Treme and Bayona Restaurant

Week 2 of HBO’s Treme covered topics from the Danziger Bridge incident and the school system to the governor’s race, FEMA subcontracting, Bounce music and fried turkey for Thanksgiving. As someone who’s lived here over 17 months and is still learning this city, I sometimes wonder how someone unfamiliar with the politics, food, music, history and tragedy of this place 14 months after Katrina (the setting of this season) can even begin to follow all the intricacies. I’m so glad people are watching and making the effort. The episode was deftly directed by Tim Robbins who’s directed here before (Dead Man Walking) and spent months here last year for Green Lantern (on which I worked a couple of weeks but we’ll see if I make the cut).

When I lived in Los Angeles, it was common to see people I knew in movies and on TV, but it’s somehow different seeing people from my community on Treme. Maybe it’s because so many of them are people I know from things other than acting that it’s more of a thrill to see them get their shot. The guy that served us beignets the night before played a cop on the episode and had a pretty good part, but almost no waiters here are actors so it felt different somehow. I get the same thrill from seeing local places. A scene took place at the racetrack and I still had dirt on me from sitting in the field there during Jazz Fest earlier that day.

I hated seeing Khandi Alexander’s mom leaving the home she’d been born and raised in, the only home she’s ever known. That happened to SO many people and each story is heartbreaking. Living as I have, bouncing from 2 apartment complexes in Maryland to a number of houses in Japan all by the age of 5 makes it impossible for me to understand the attachment the people here have to homes passed from one generation to the next, but it seems a profound loss that shouldn’t happen even once, much less to a chunk of a population.

A word on Bounce music. There are those, mostly from other places, who ask, “What defines New Orleans music?” The answer might involve soul and funk and ancient drum beats. It seems also to have a relationship to horns and blues and jazz. But, there are bands in every genre from Rock to Hip Hop and there’s Bounce, a genre much defined by its accompanying booty-popping dance portrayed in the episode (dancing on sample video starts about 25 seconds in and is PG sexy). Men tend to do a version that involves more knees and footwork. Maybe what defines New Orleans music is how rooted the music is in the city and how rooted the city is in the music.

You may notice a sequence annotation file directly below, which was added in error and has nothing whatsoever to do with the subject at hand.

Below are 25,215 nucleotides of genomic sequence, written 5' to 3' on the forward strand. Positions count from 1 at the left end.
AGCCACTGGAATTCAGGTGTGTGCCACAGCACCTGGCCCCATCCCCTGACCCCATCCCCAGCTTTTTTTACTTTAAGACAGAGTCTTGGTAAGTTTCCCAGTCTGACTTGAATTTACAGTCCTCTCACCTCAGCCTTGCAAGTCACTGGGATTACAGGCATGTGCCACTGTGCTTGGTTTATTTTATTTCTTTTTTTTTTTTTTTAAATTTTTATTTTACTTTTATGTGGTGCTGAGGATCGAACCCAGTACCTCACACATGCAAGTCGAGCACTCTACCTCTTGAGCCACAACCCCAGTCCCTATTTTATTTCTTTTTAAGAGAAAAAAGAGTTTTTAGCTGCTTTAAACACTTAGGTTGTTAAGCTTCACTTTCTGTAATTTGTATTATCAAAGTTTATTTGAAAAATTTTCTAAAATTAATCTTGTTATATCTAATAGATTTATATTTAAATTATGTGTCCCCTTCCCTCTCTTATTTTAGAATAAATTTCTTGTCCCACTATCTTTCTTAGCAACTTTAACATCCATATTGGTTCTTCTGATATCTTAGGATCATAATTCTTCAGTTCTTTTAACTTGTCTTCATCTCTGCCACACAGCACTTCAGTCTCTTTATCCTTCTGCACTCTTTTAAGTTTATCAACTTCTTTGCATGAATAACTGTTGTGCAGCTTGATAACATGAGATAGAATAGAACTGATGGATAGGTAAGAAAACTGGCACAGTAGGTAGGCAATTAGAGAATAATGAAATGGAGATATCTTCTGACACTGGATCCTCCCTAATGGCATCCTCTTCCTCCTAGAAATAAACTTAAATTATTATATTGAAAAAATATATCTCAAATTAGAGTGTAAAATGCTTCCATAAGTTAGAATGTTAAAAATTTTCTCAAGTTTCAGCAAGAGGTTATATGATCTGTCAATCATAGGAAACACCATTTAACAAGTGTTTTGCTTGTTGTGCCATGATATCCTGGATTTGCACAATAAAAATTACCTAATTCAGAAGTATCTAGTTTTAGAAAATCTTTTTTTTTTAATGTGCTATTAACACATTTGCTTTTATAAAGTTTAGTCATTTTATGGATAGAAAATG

Kim Dickens’ storyline is based in part on that of Susan Spicer, owner and chef of the wonderful Bayona restaurant. Having spent a few years in New York, it’s hard to watch her character suffer that city. Her ferocious boss showed her how to perfectly cook a piece of salmon without rushing it and by the time it was done, the impatient diners had left, unwilling to enjoy each other’s company long enough to let the meal be properly cooked.

I had the distinct pleasure of eating at Bayona this week with my friends visiting from L.A. I’d seen Susan Spicer in the street the day before, dispensing parking advice to a neighbor as I walked by and got excited to eat there again. The greens in the salad were so fresh and flavorful. The Garlic Soup was rustic and not at all salty as I feared. We all ordered different proteins, a steak, a salmon, shrimp and I had the lamb.

Everything, from the sweet potatoes and haricot vert to the various meats, had a purity of flavor. There were sophisticated sauces with each dish but they enhanced the flavors rather than masking them, like skillfully applied make-up on a woman’s face. We finished the meal with a Brandy Chocolate Pannecota and the celebrity sighting of Morgus the Magnificent, an Elvira-like television host. I’m proud to say that, although we were dining with someone who’d grown up watching Morgus, it was actually me who recognized him.

The meal was fantastic and I may order the steak if they have it again next time having sampled everything on the table, but I’m so grateful the Peppered Lamb Loin with Goat Cheese and Zinfandel Sauce is a permanent menu item.

In L.A., my city was a movie set and I constantly saw places and people I knew on the screen so I’m not sure why I get a bigger kick out of interacting with the city and people of this TV show. But I do know I’m loving the life imitating art imitating life aspect of Treme and I love that the show exposes the rest of the viewing audience to some of what makes New Orleans unique and truly great.

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Filed under entertainment industry, Local Cuisine, moving

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